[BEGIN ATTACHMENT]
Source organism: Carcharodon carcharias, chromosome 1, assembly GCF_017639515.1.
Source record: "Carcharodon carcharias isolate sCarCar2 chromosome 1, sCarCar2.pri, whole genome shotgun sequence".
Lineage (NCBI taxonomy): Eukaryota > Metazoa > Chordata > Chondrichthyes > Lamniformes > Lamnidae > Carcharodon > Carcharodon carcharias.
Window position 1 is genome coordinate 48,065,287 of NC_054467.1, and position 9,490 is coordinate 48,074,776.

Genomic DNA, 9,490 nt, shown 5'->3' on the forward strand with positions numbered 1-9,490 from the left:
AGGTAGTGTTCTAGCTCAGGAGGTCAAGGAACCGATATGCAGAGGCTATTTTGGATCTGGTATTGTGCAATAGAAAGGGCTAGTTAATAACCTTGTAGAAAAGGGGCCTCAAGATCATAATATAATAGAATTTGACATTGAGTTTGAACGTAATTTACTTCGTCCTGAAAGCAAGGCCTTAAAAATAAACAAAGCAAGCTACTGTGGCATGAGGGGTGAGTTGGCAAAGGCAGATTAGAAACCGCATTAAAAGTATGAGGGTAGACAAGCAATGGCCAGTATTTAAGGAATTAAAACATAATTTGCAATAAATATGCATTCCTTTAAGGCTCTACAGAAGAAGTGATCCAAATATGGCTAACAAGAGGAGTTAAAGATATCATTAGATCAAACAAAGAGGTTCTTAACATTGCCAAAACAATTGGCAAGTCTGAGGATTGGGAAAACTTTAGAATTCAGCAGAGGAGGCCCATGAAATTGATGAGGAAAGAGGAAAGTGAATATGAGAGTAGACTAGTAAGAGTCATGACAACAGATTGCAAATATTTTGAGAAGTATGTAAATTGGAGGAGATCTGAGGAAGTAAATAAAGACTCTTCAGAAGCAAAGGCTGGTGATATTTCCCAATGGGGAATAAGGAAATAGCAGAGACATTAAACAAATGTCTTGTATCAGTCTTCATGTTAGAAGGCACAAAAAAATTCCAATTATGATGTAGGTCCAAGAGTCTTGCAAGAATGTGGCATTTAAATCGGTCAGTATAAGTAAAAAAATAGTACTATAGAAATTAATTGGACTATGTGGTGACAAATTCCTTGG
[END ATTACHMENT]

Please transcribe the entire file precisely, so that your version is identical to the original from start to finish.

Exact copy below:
Source organism: Carcharodon carcharias, chromosome 1, assembly GCF_017639515.1.
Source record: "Carcharodon carcharias isolate sCarCar2 chromosome 1, sCarCar2.pri, whole genome shotgun sequence".
Lineage (NCBI taxonomy): Eukaryota > Metazoa > Chordata > Chondrichthyes > Lamniformes > Lamnidae > Carcharodon > Carcharodon carcharias.
Window position 1 is genome coordinate 48,065,287 of NC_054467.1, and position 9,490 is coordinate 48,074,776.

Genomic DNA, 9,490 nt, shown 5'->3' on the forward strand with positions numbered 1-9,490 from the left:
AGGTAGTGTTCTAGCTCAGGAGGTCAAGGAACCGATATGCAGAGGCTATTTTGGATCTGGTATTGTGCAATAGAAAGGGCTAGTTAATAACCTTGTAGAAAAGGGGCCTCAAGATCATAATATAATAGAATTTGACATTGAGTTTGAACGTAATTTACTTCGTCCTGAAAGCAAGGCCTTAAAAATAAACAAAGCAAGCTACTGTGGCATGAGGGGTGAGTTGGCAAAGGCAGATTAGAAACCGCATTAAAAGTATGAGGGTAGACAAGCAATGGCCAGTATTTAAGGAATTAAAACATAATTTGCAATAAATATGCATTCCTTTAAGGCTCTACAGAAGAAGTGATCCAAATATGGCTAACAAGAGGAGTTAAAGATATCATTAGATCAAACAAAGAGGTTCTTAACATTGCCAAAACAATTGGCAAGTCTGAGGATTGGGAAAACTTTAGAATTCAGCAGAGGAGGCCCATGAAATTGATGAGGAAAGAGGAAAGTGAATATGAGAGTAGACTAGTAAGAGTCATGACAACAGATTGCAAATATTTTGAGAAGTATGTAAATTGGAGGAGATCTGAGGAAGTAAATAAAGACTCTTCAGAAGCAAAGGCTGGTGATATTTCCCAATGGGGAATAAGGAAATAGCAGAGACATTAAACAAATGTCTTGTATCAGTCTTCATGTTAGAAGGCACAAAAAAATTCCAATTATGATGTAGGTCCAAGAGTCTTGCAAGAATGTGGCATTTAAATCGGTCAGTATAAGTAAAAAAATAGTACTATAGAAATTAATTGGACTATGTGGTGACAAATTCCTTGG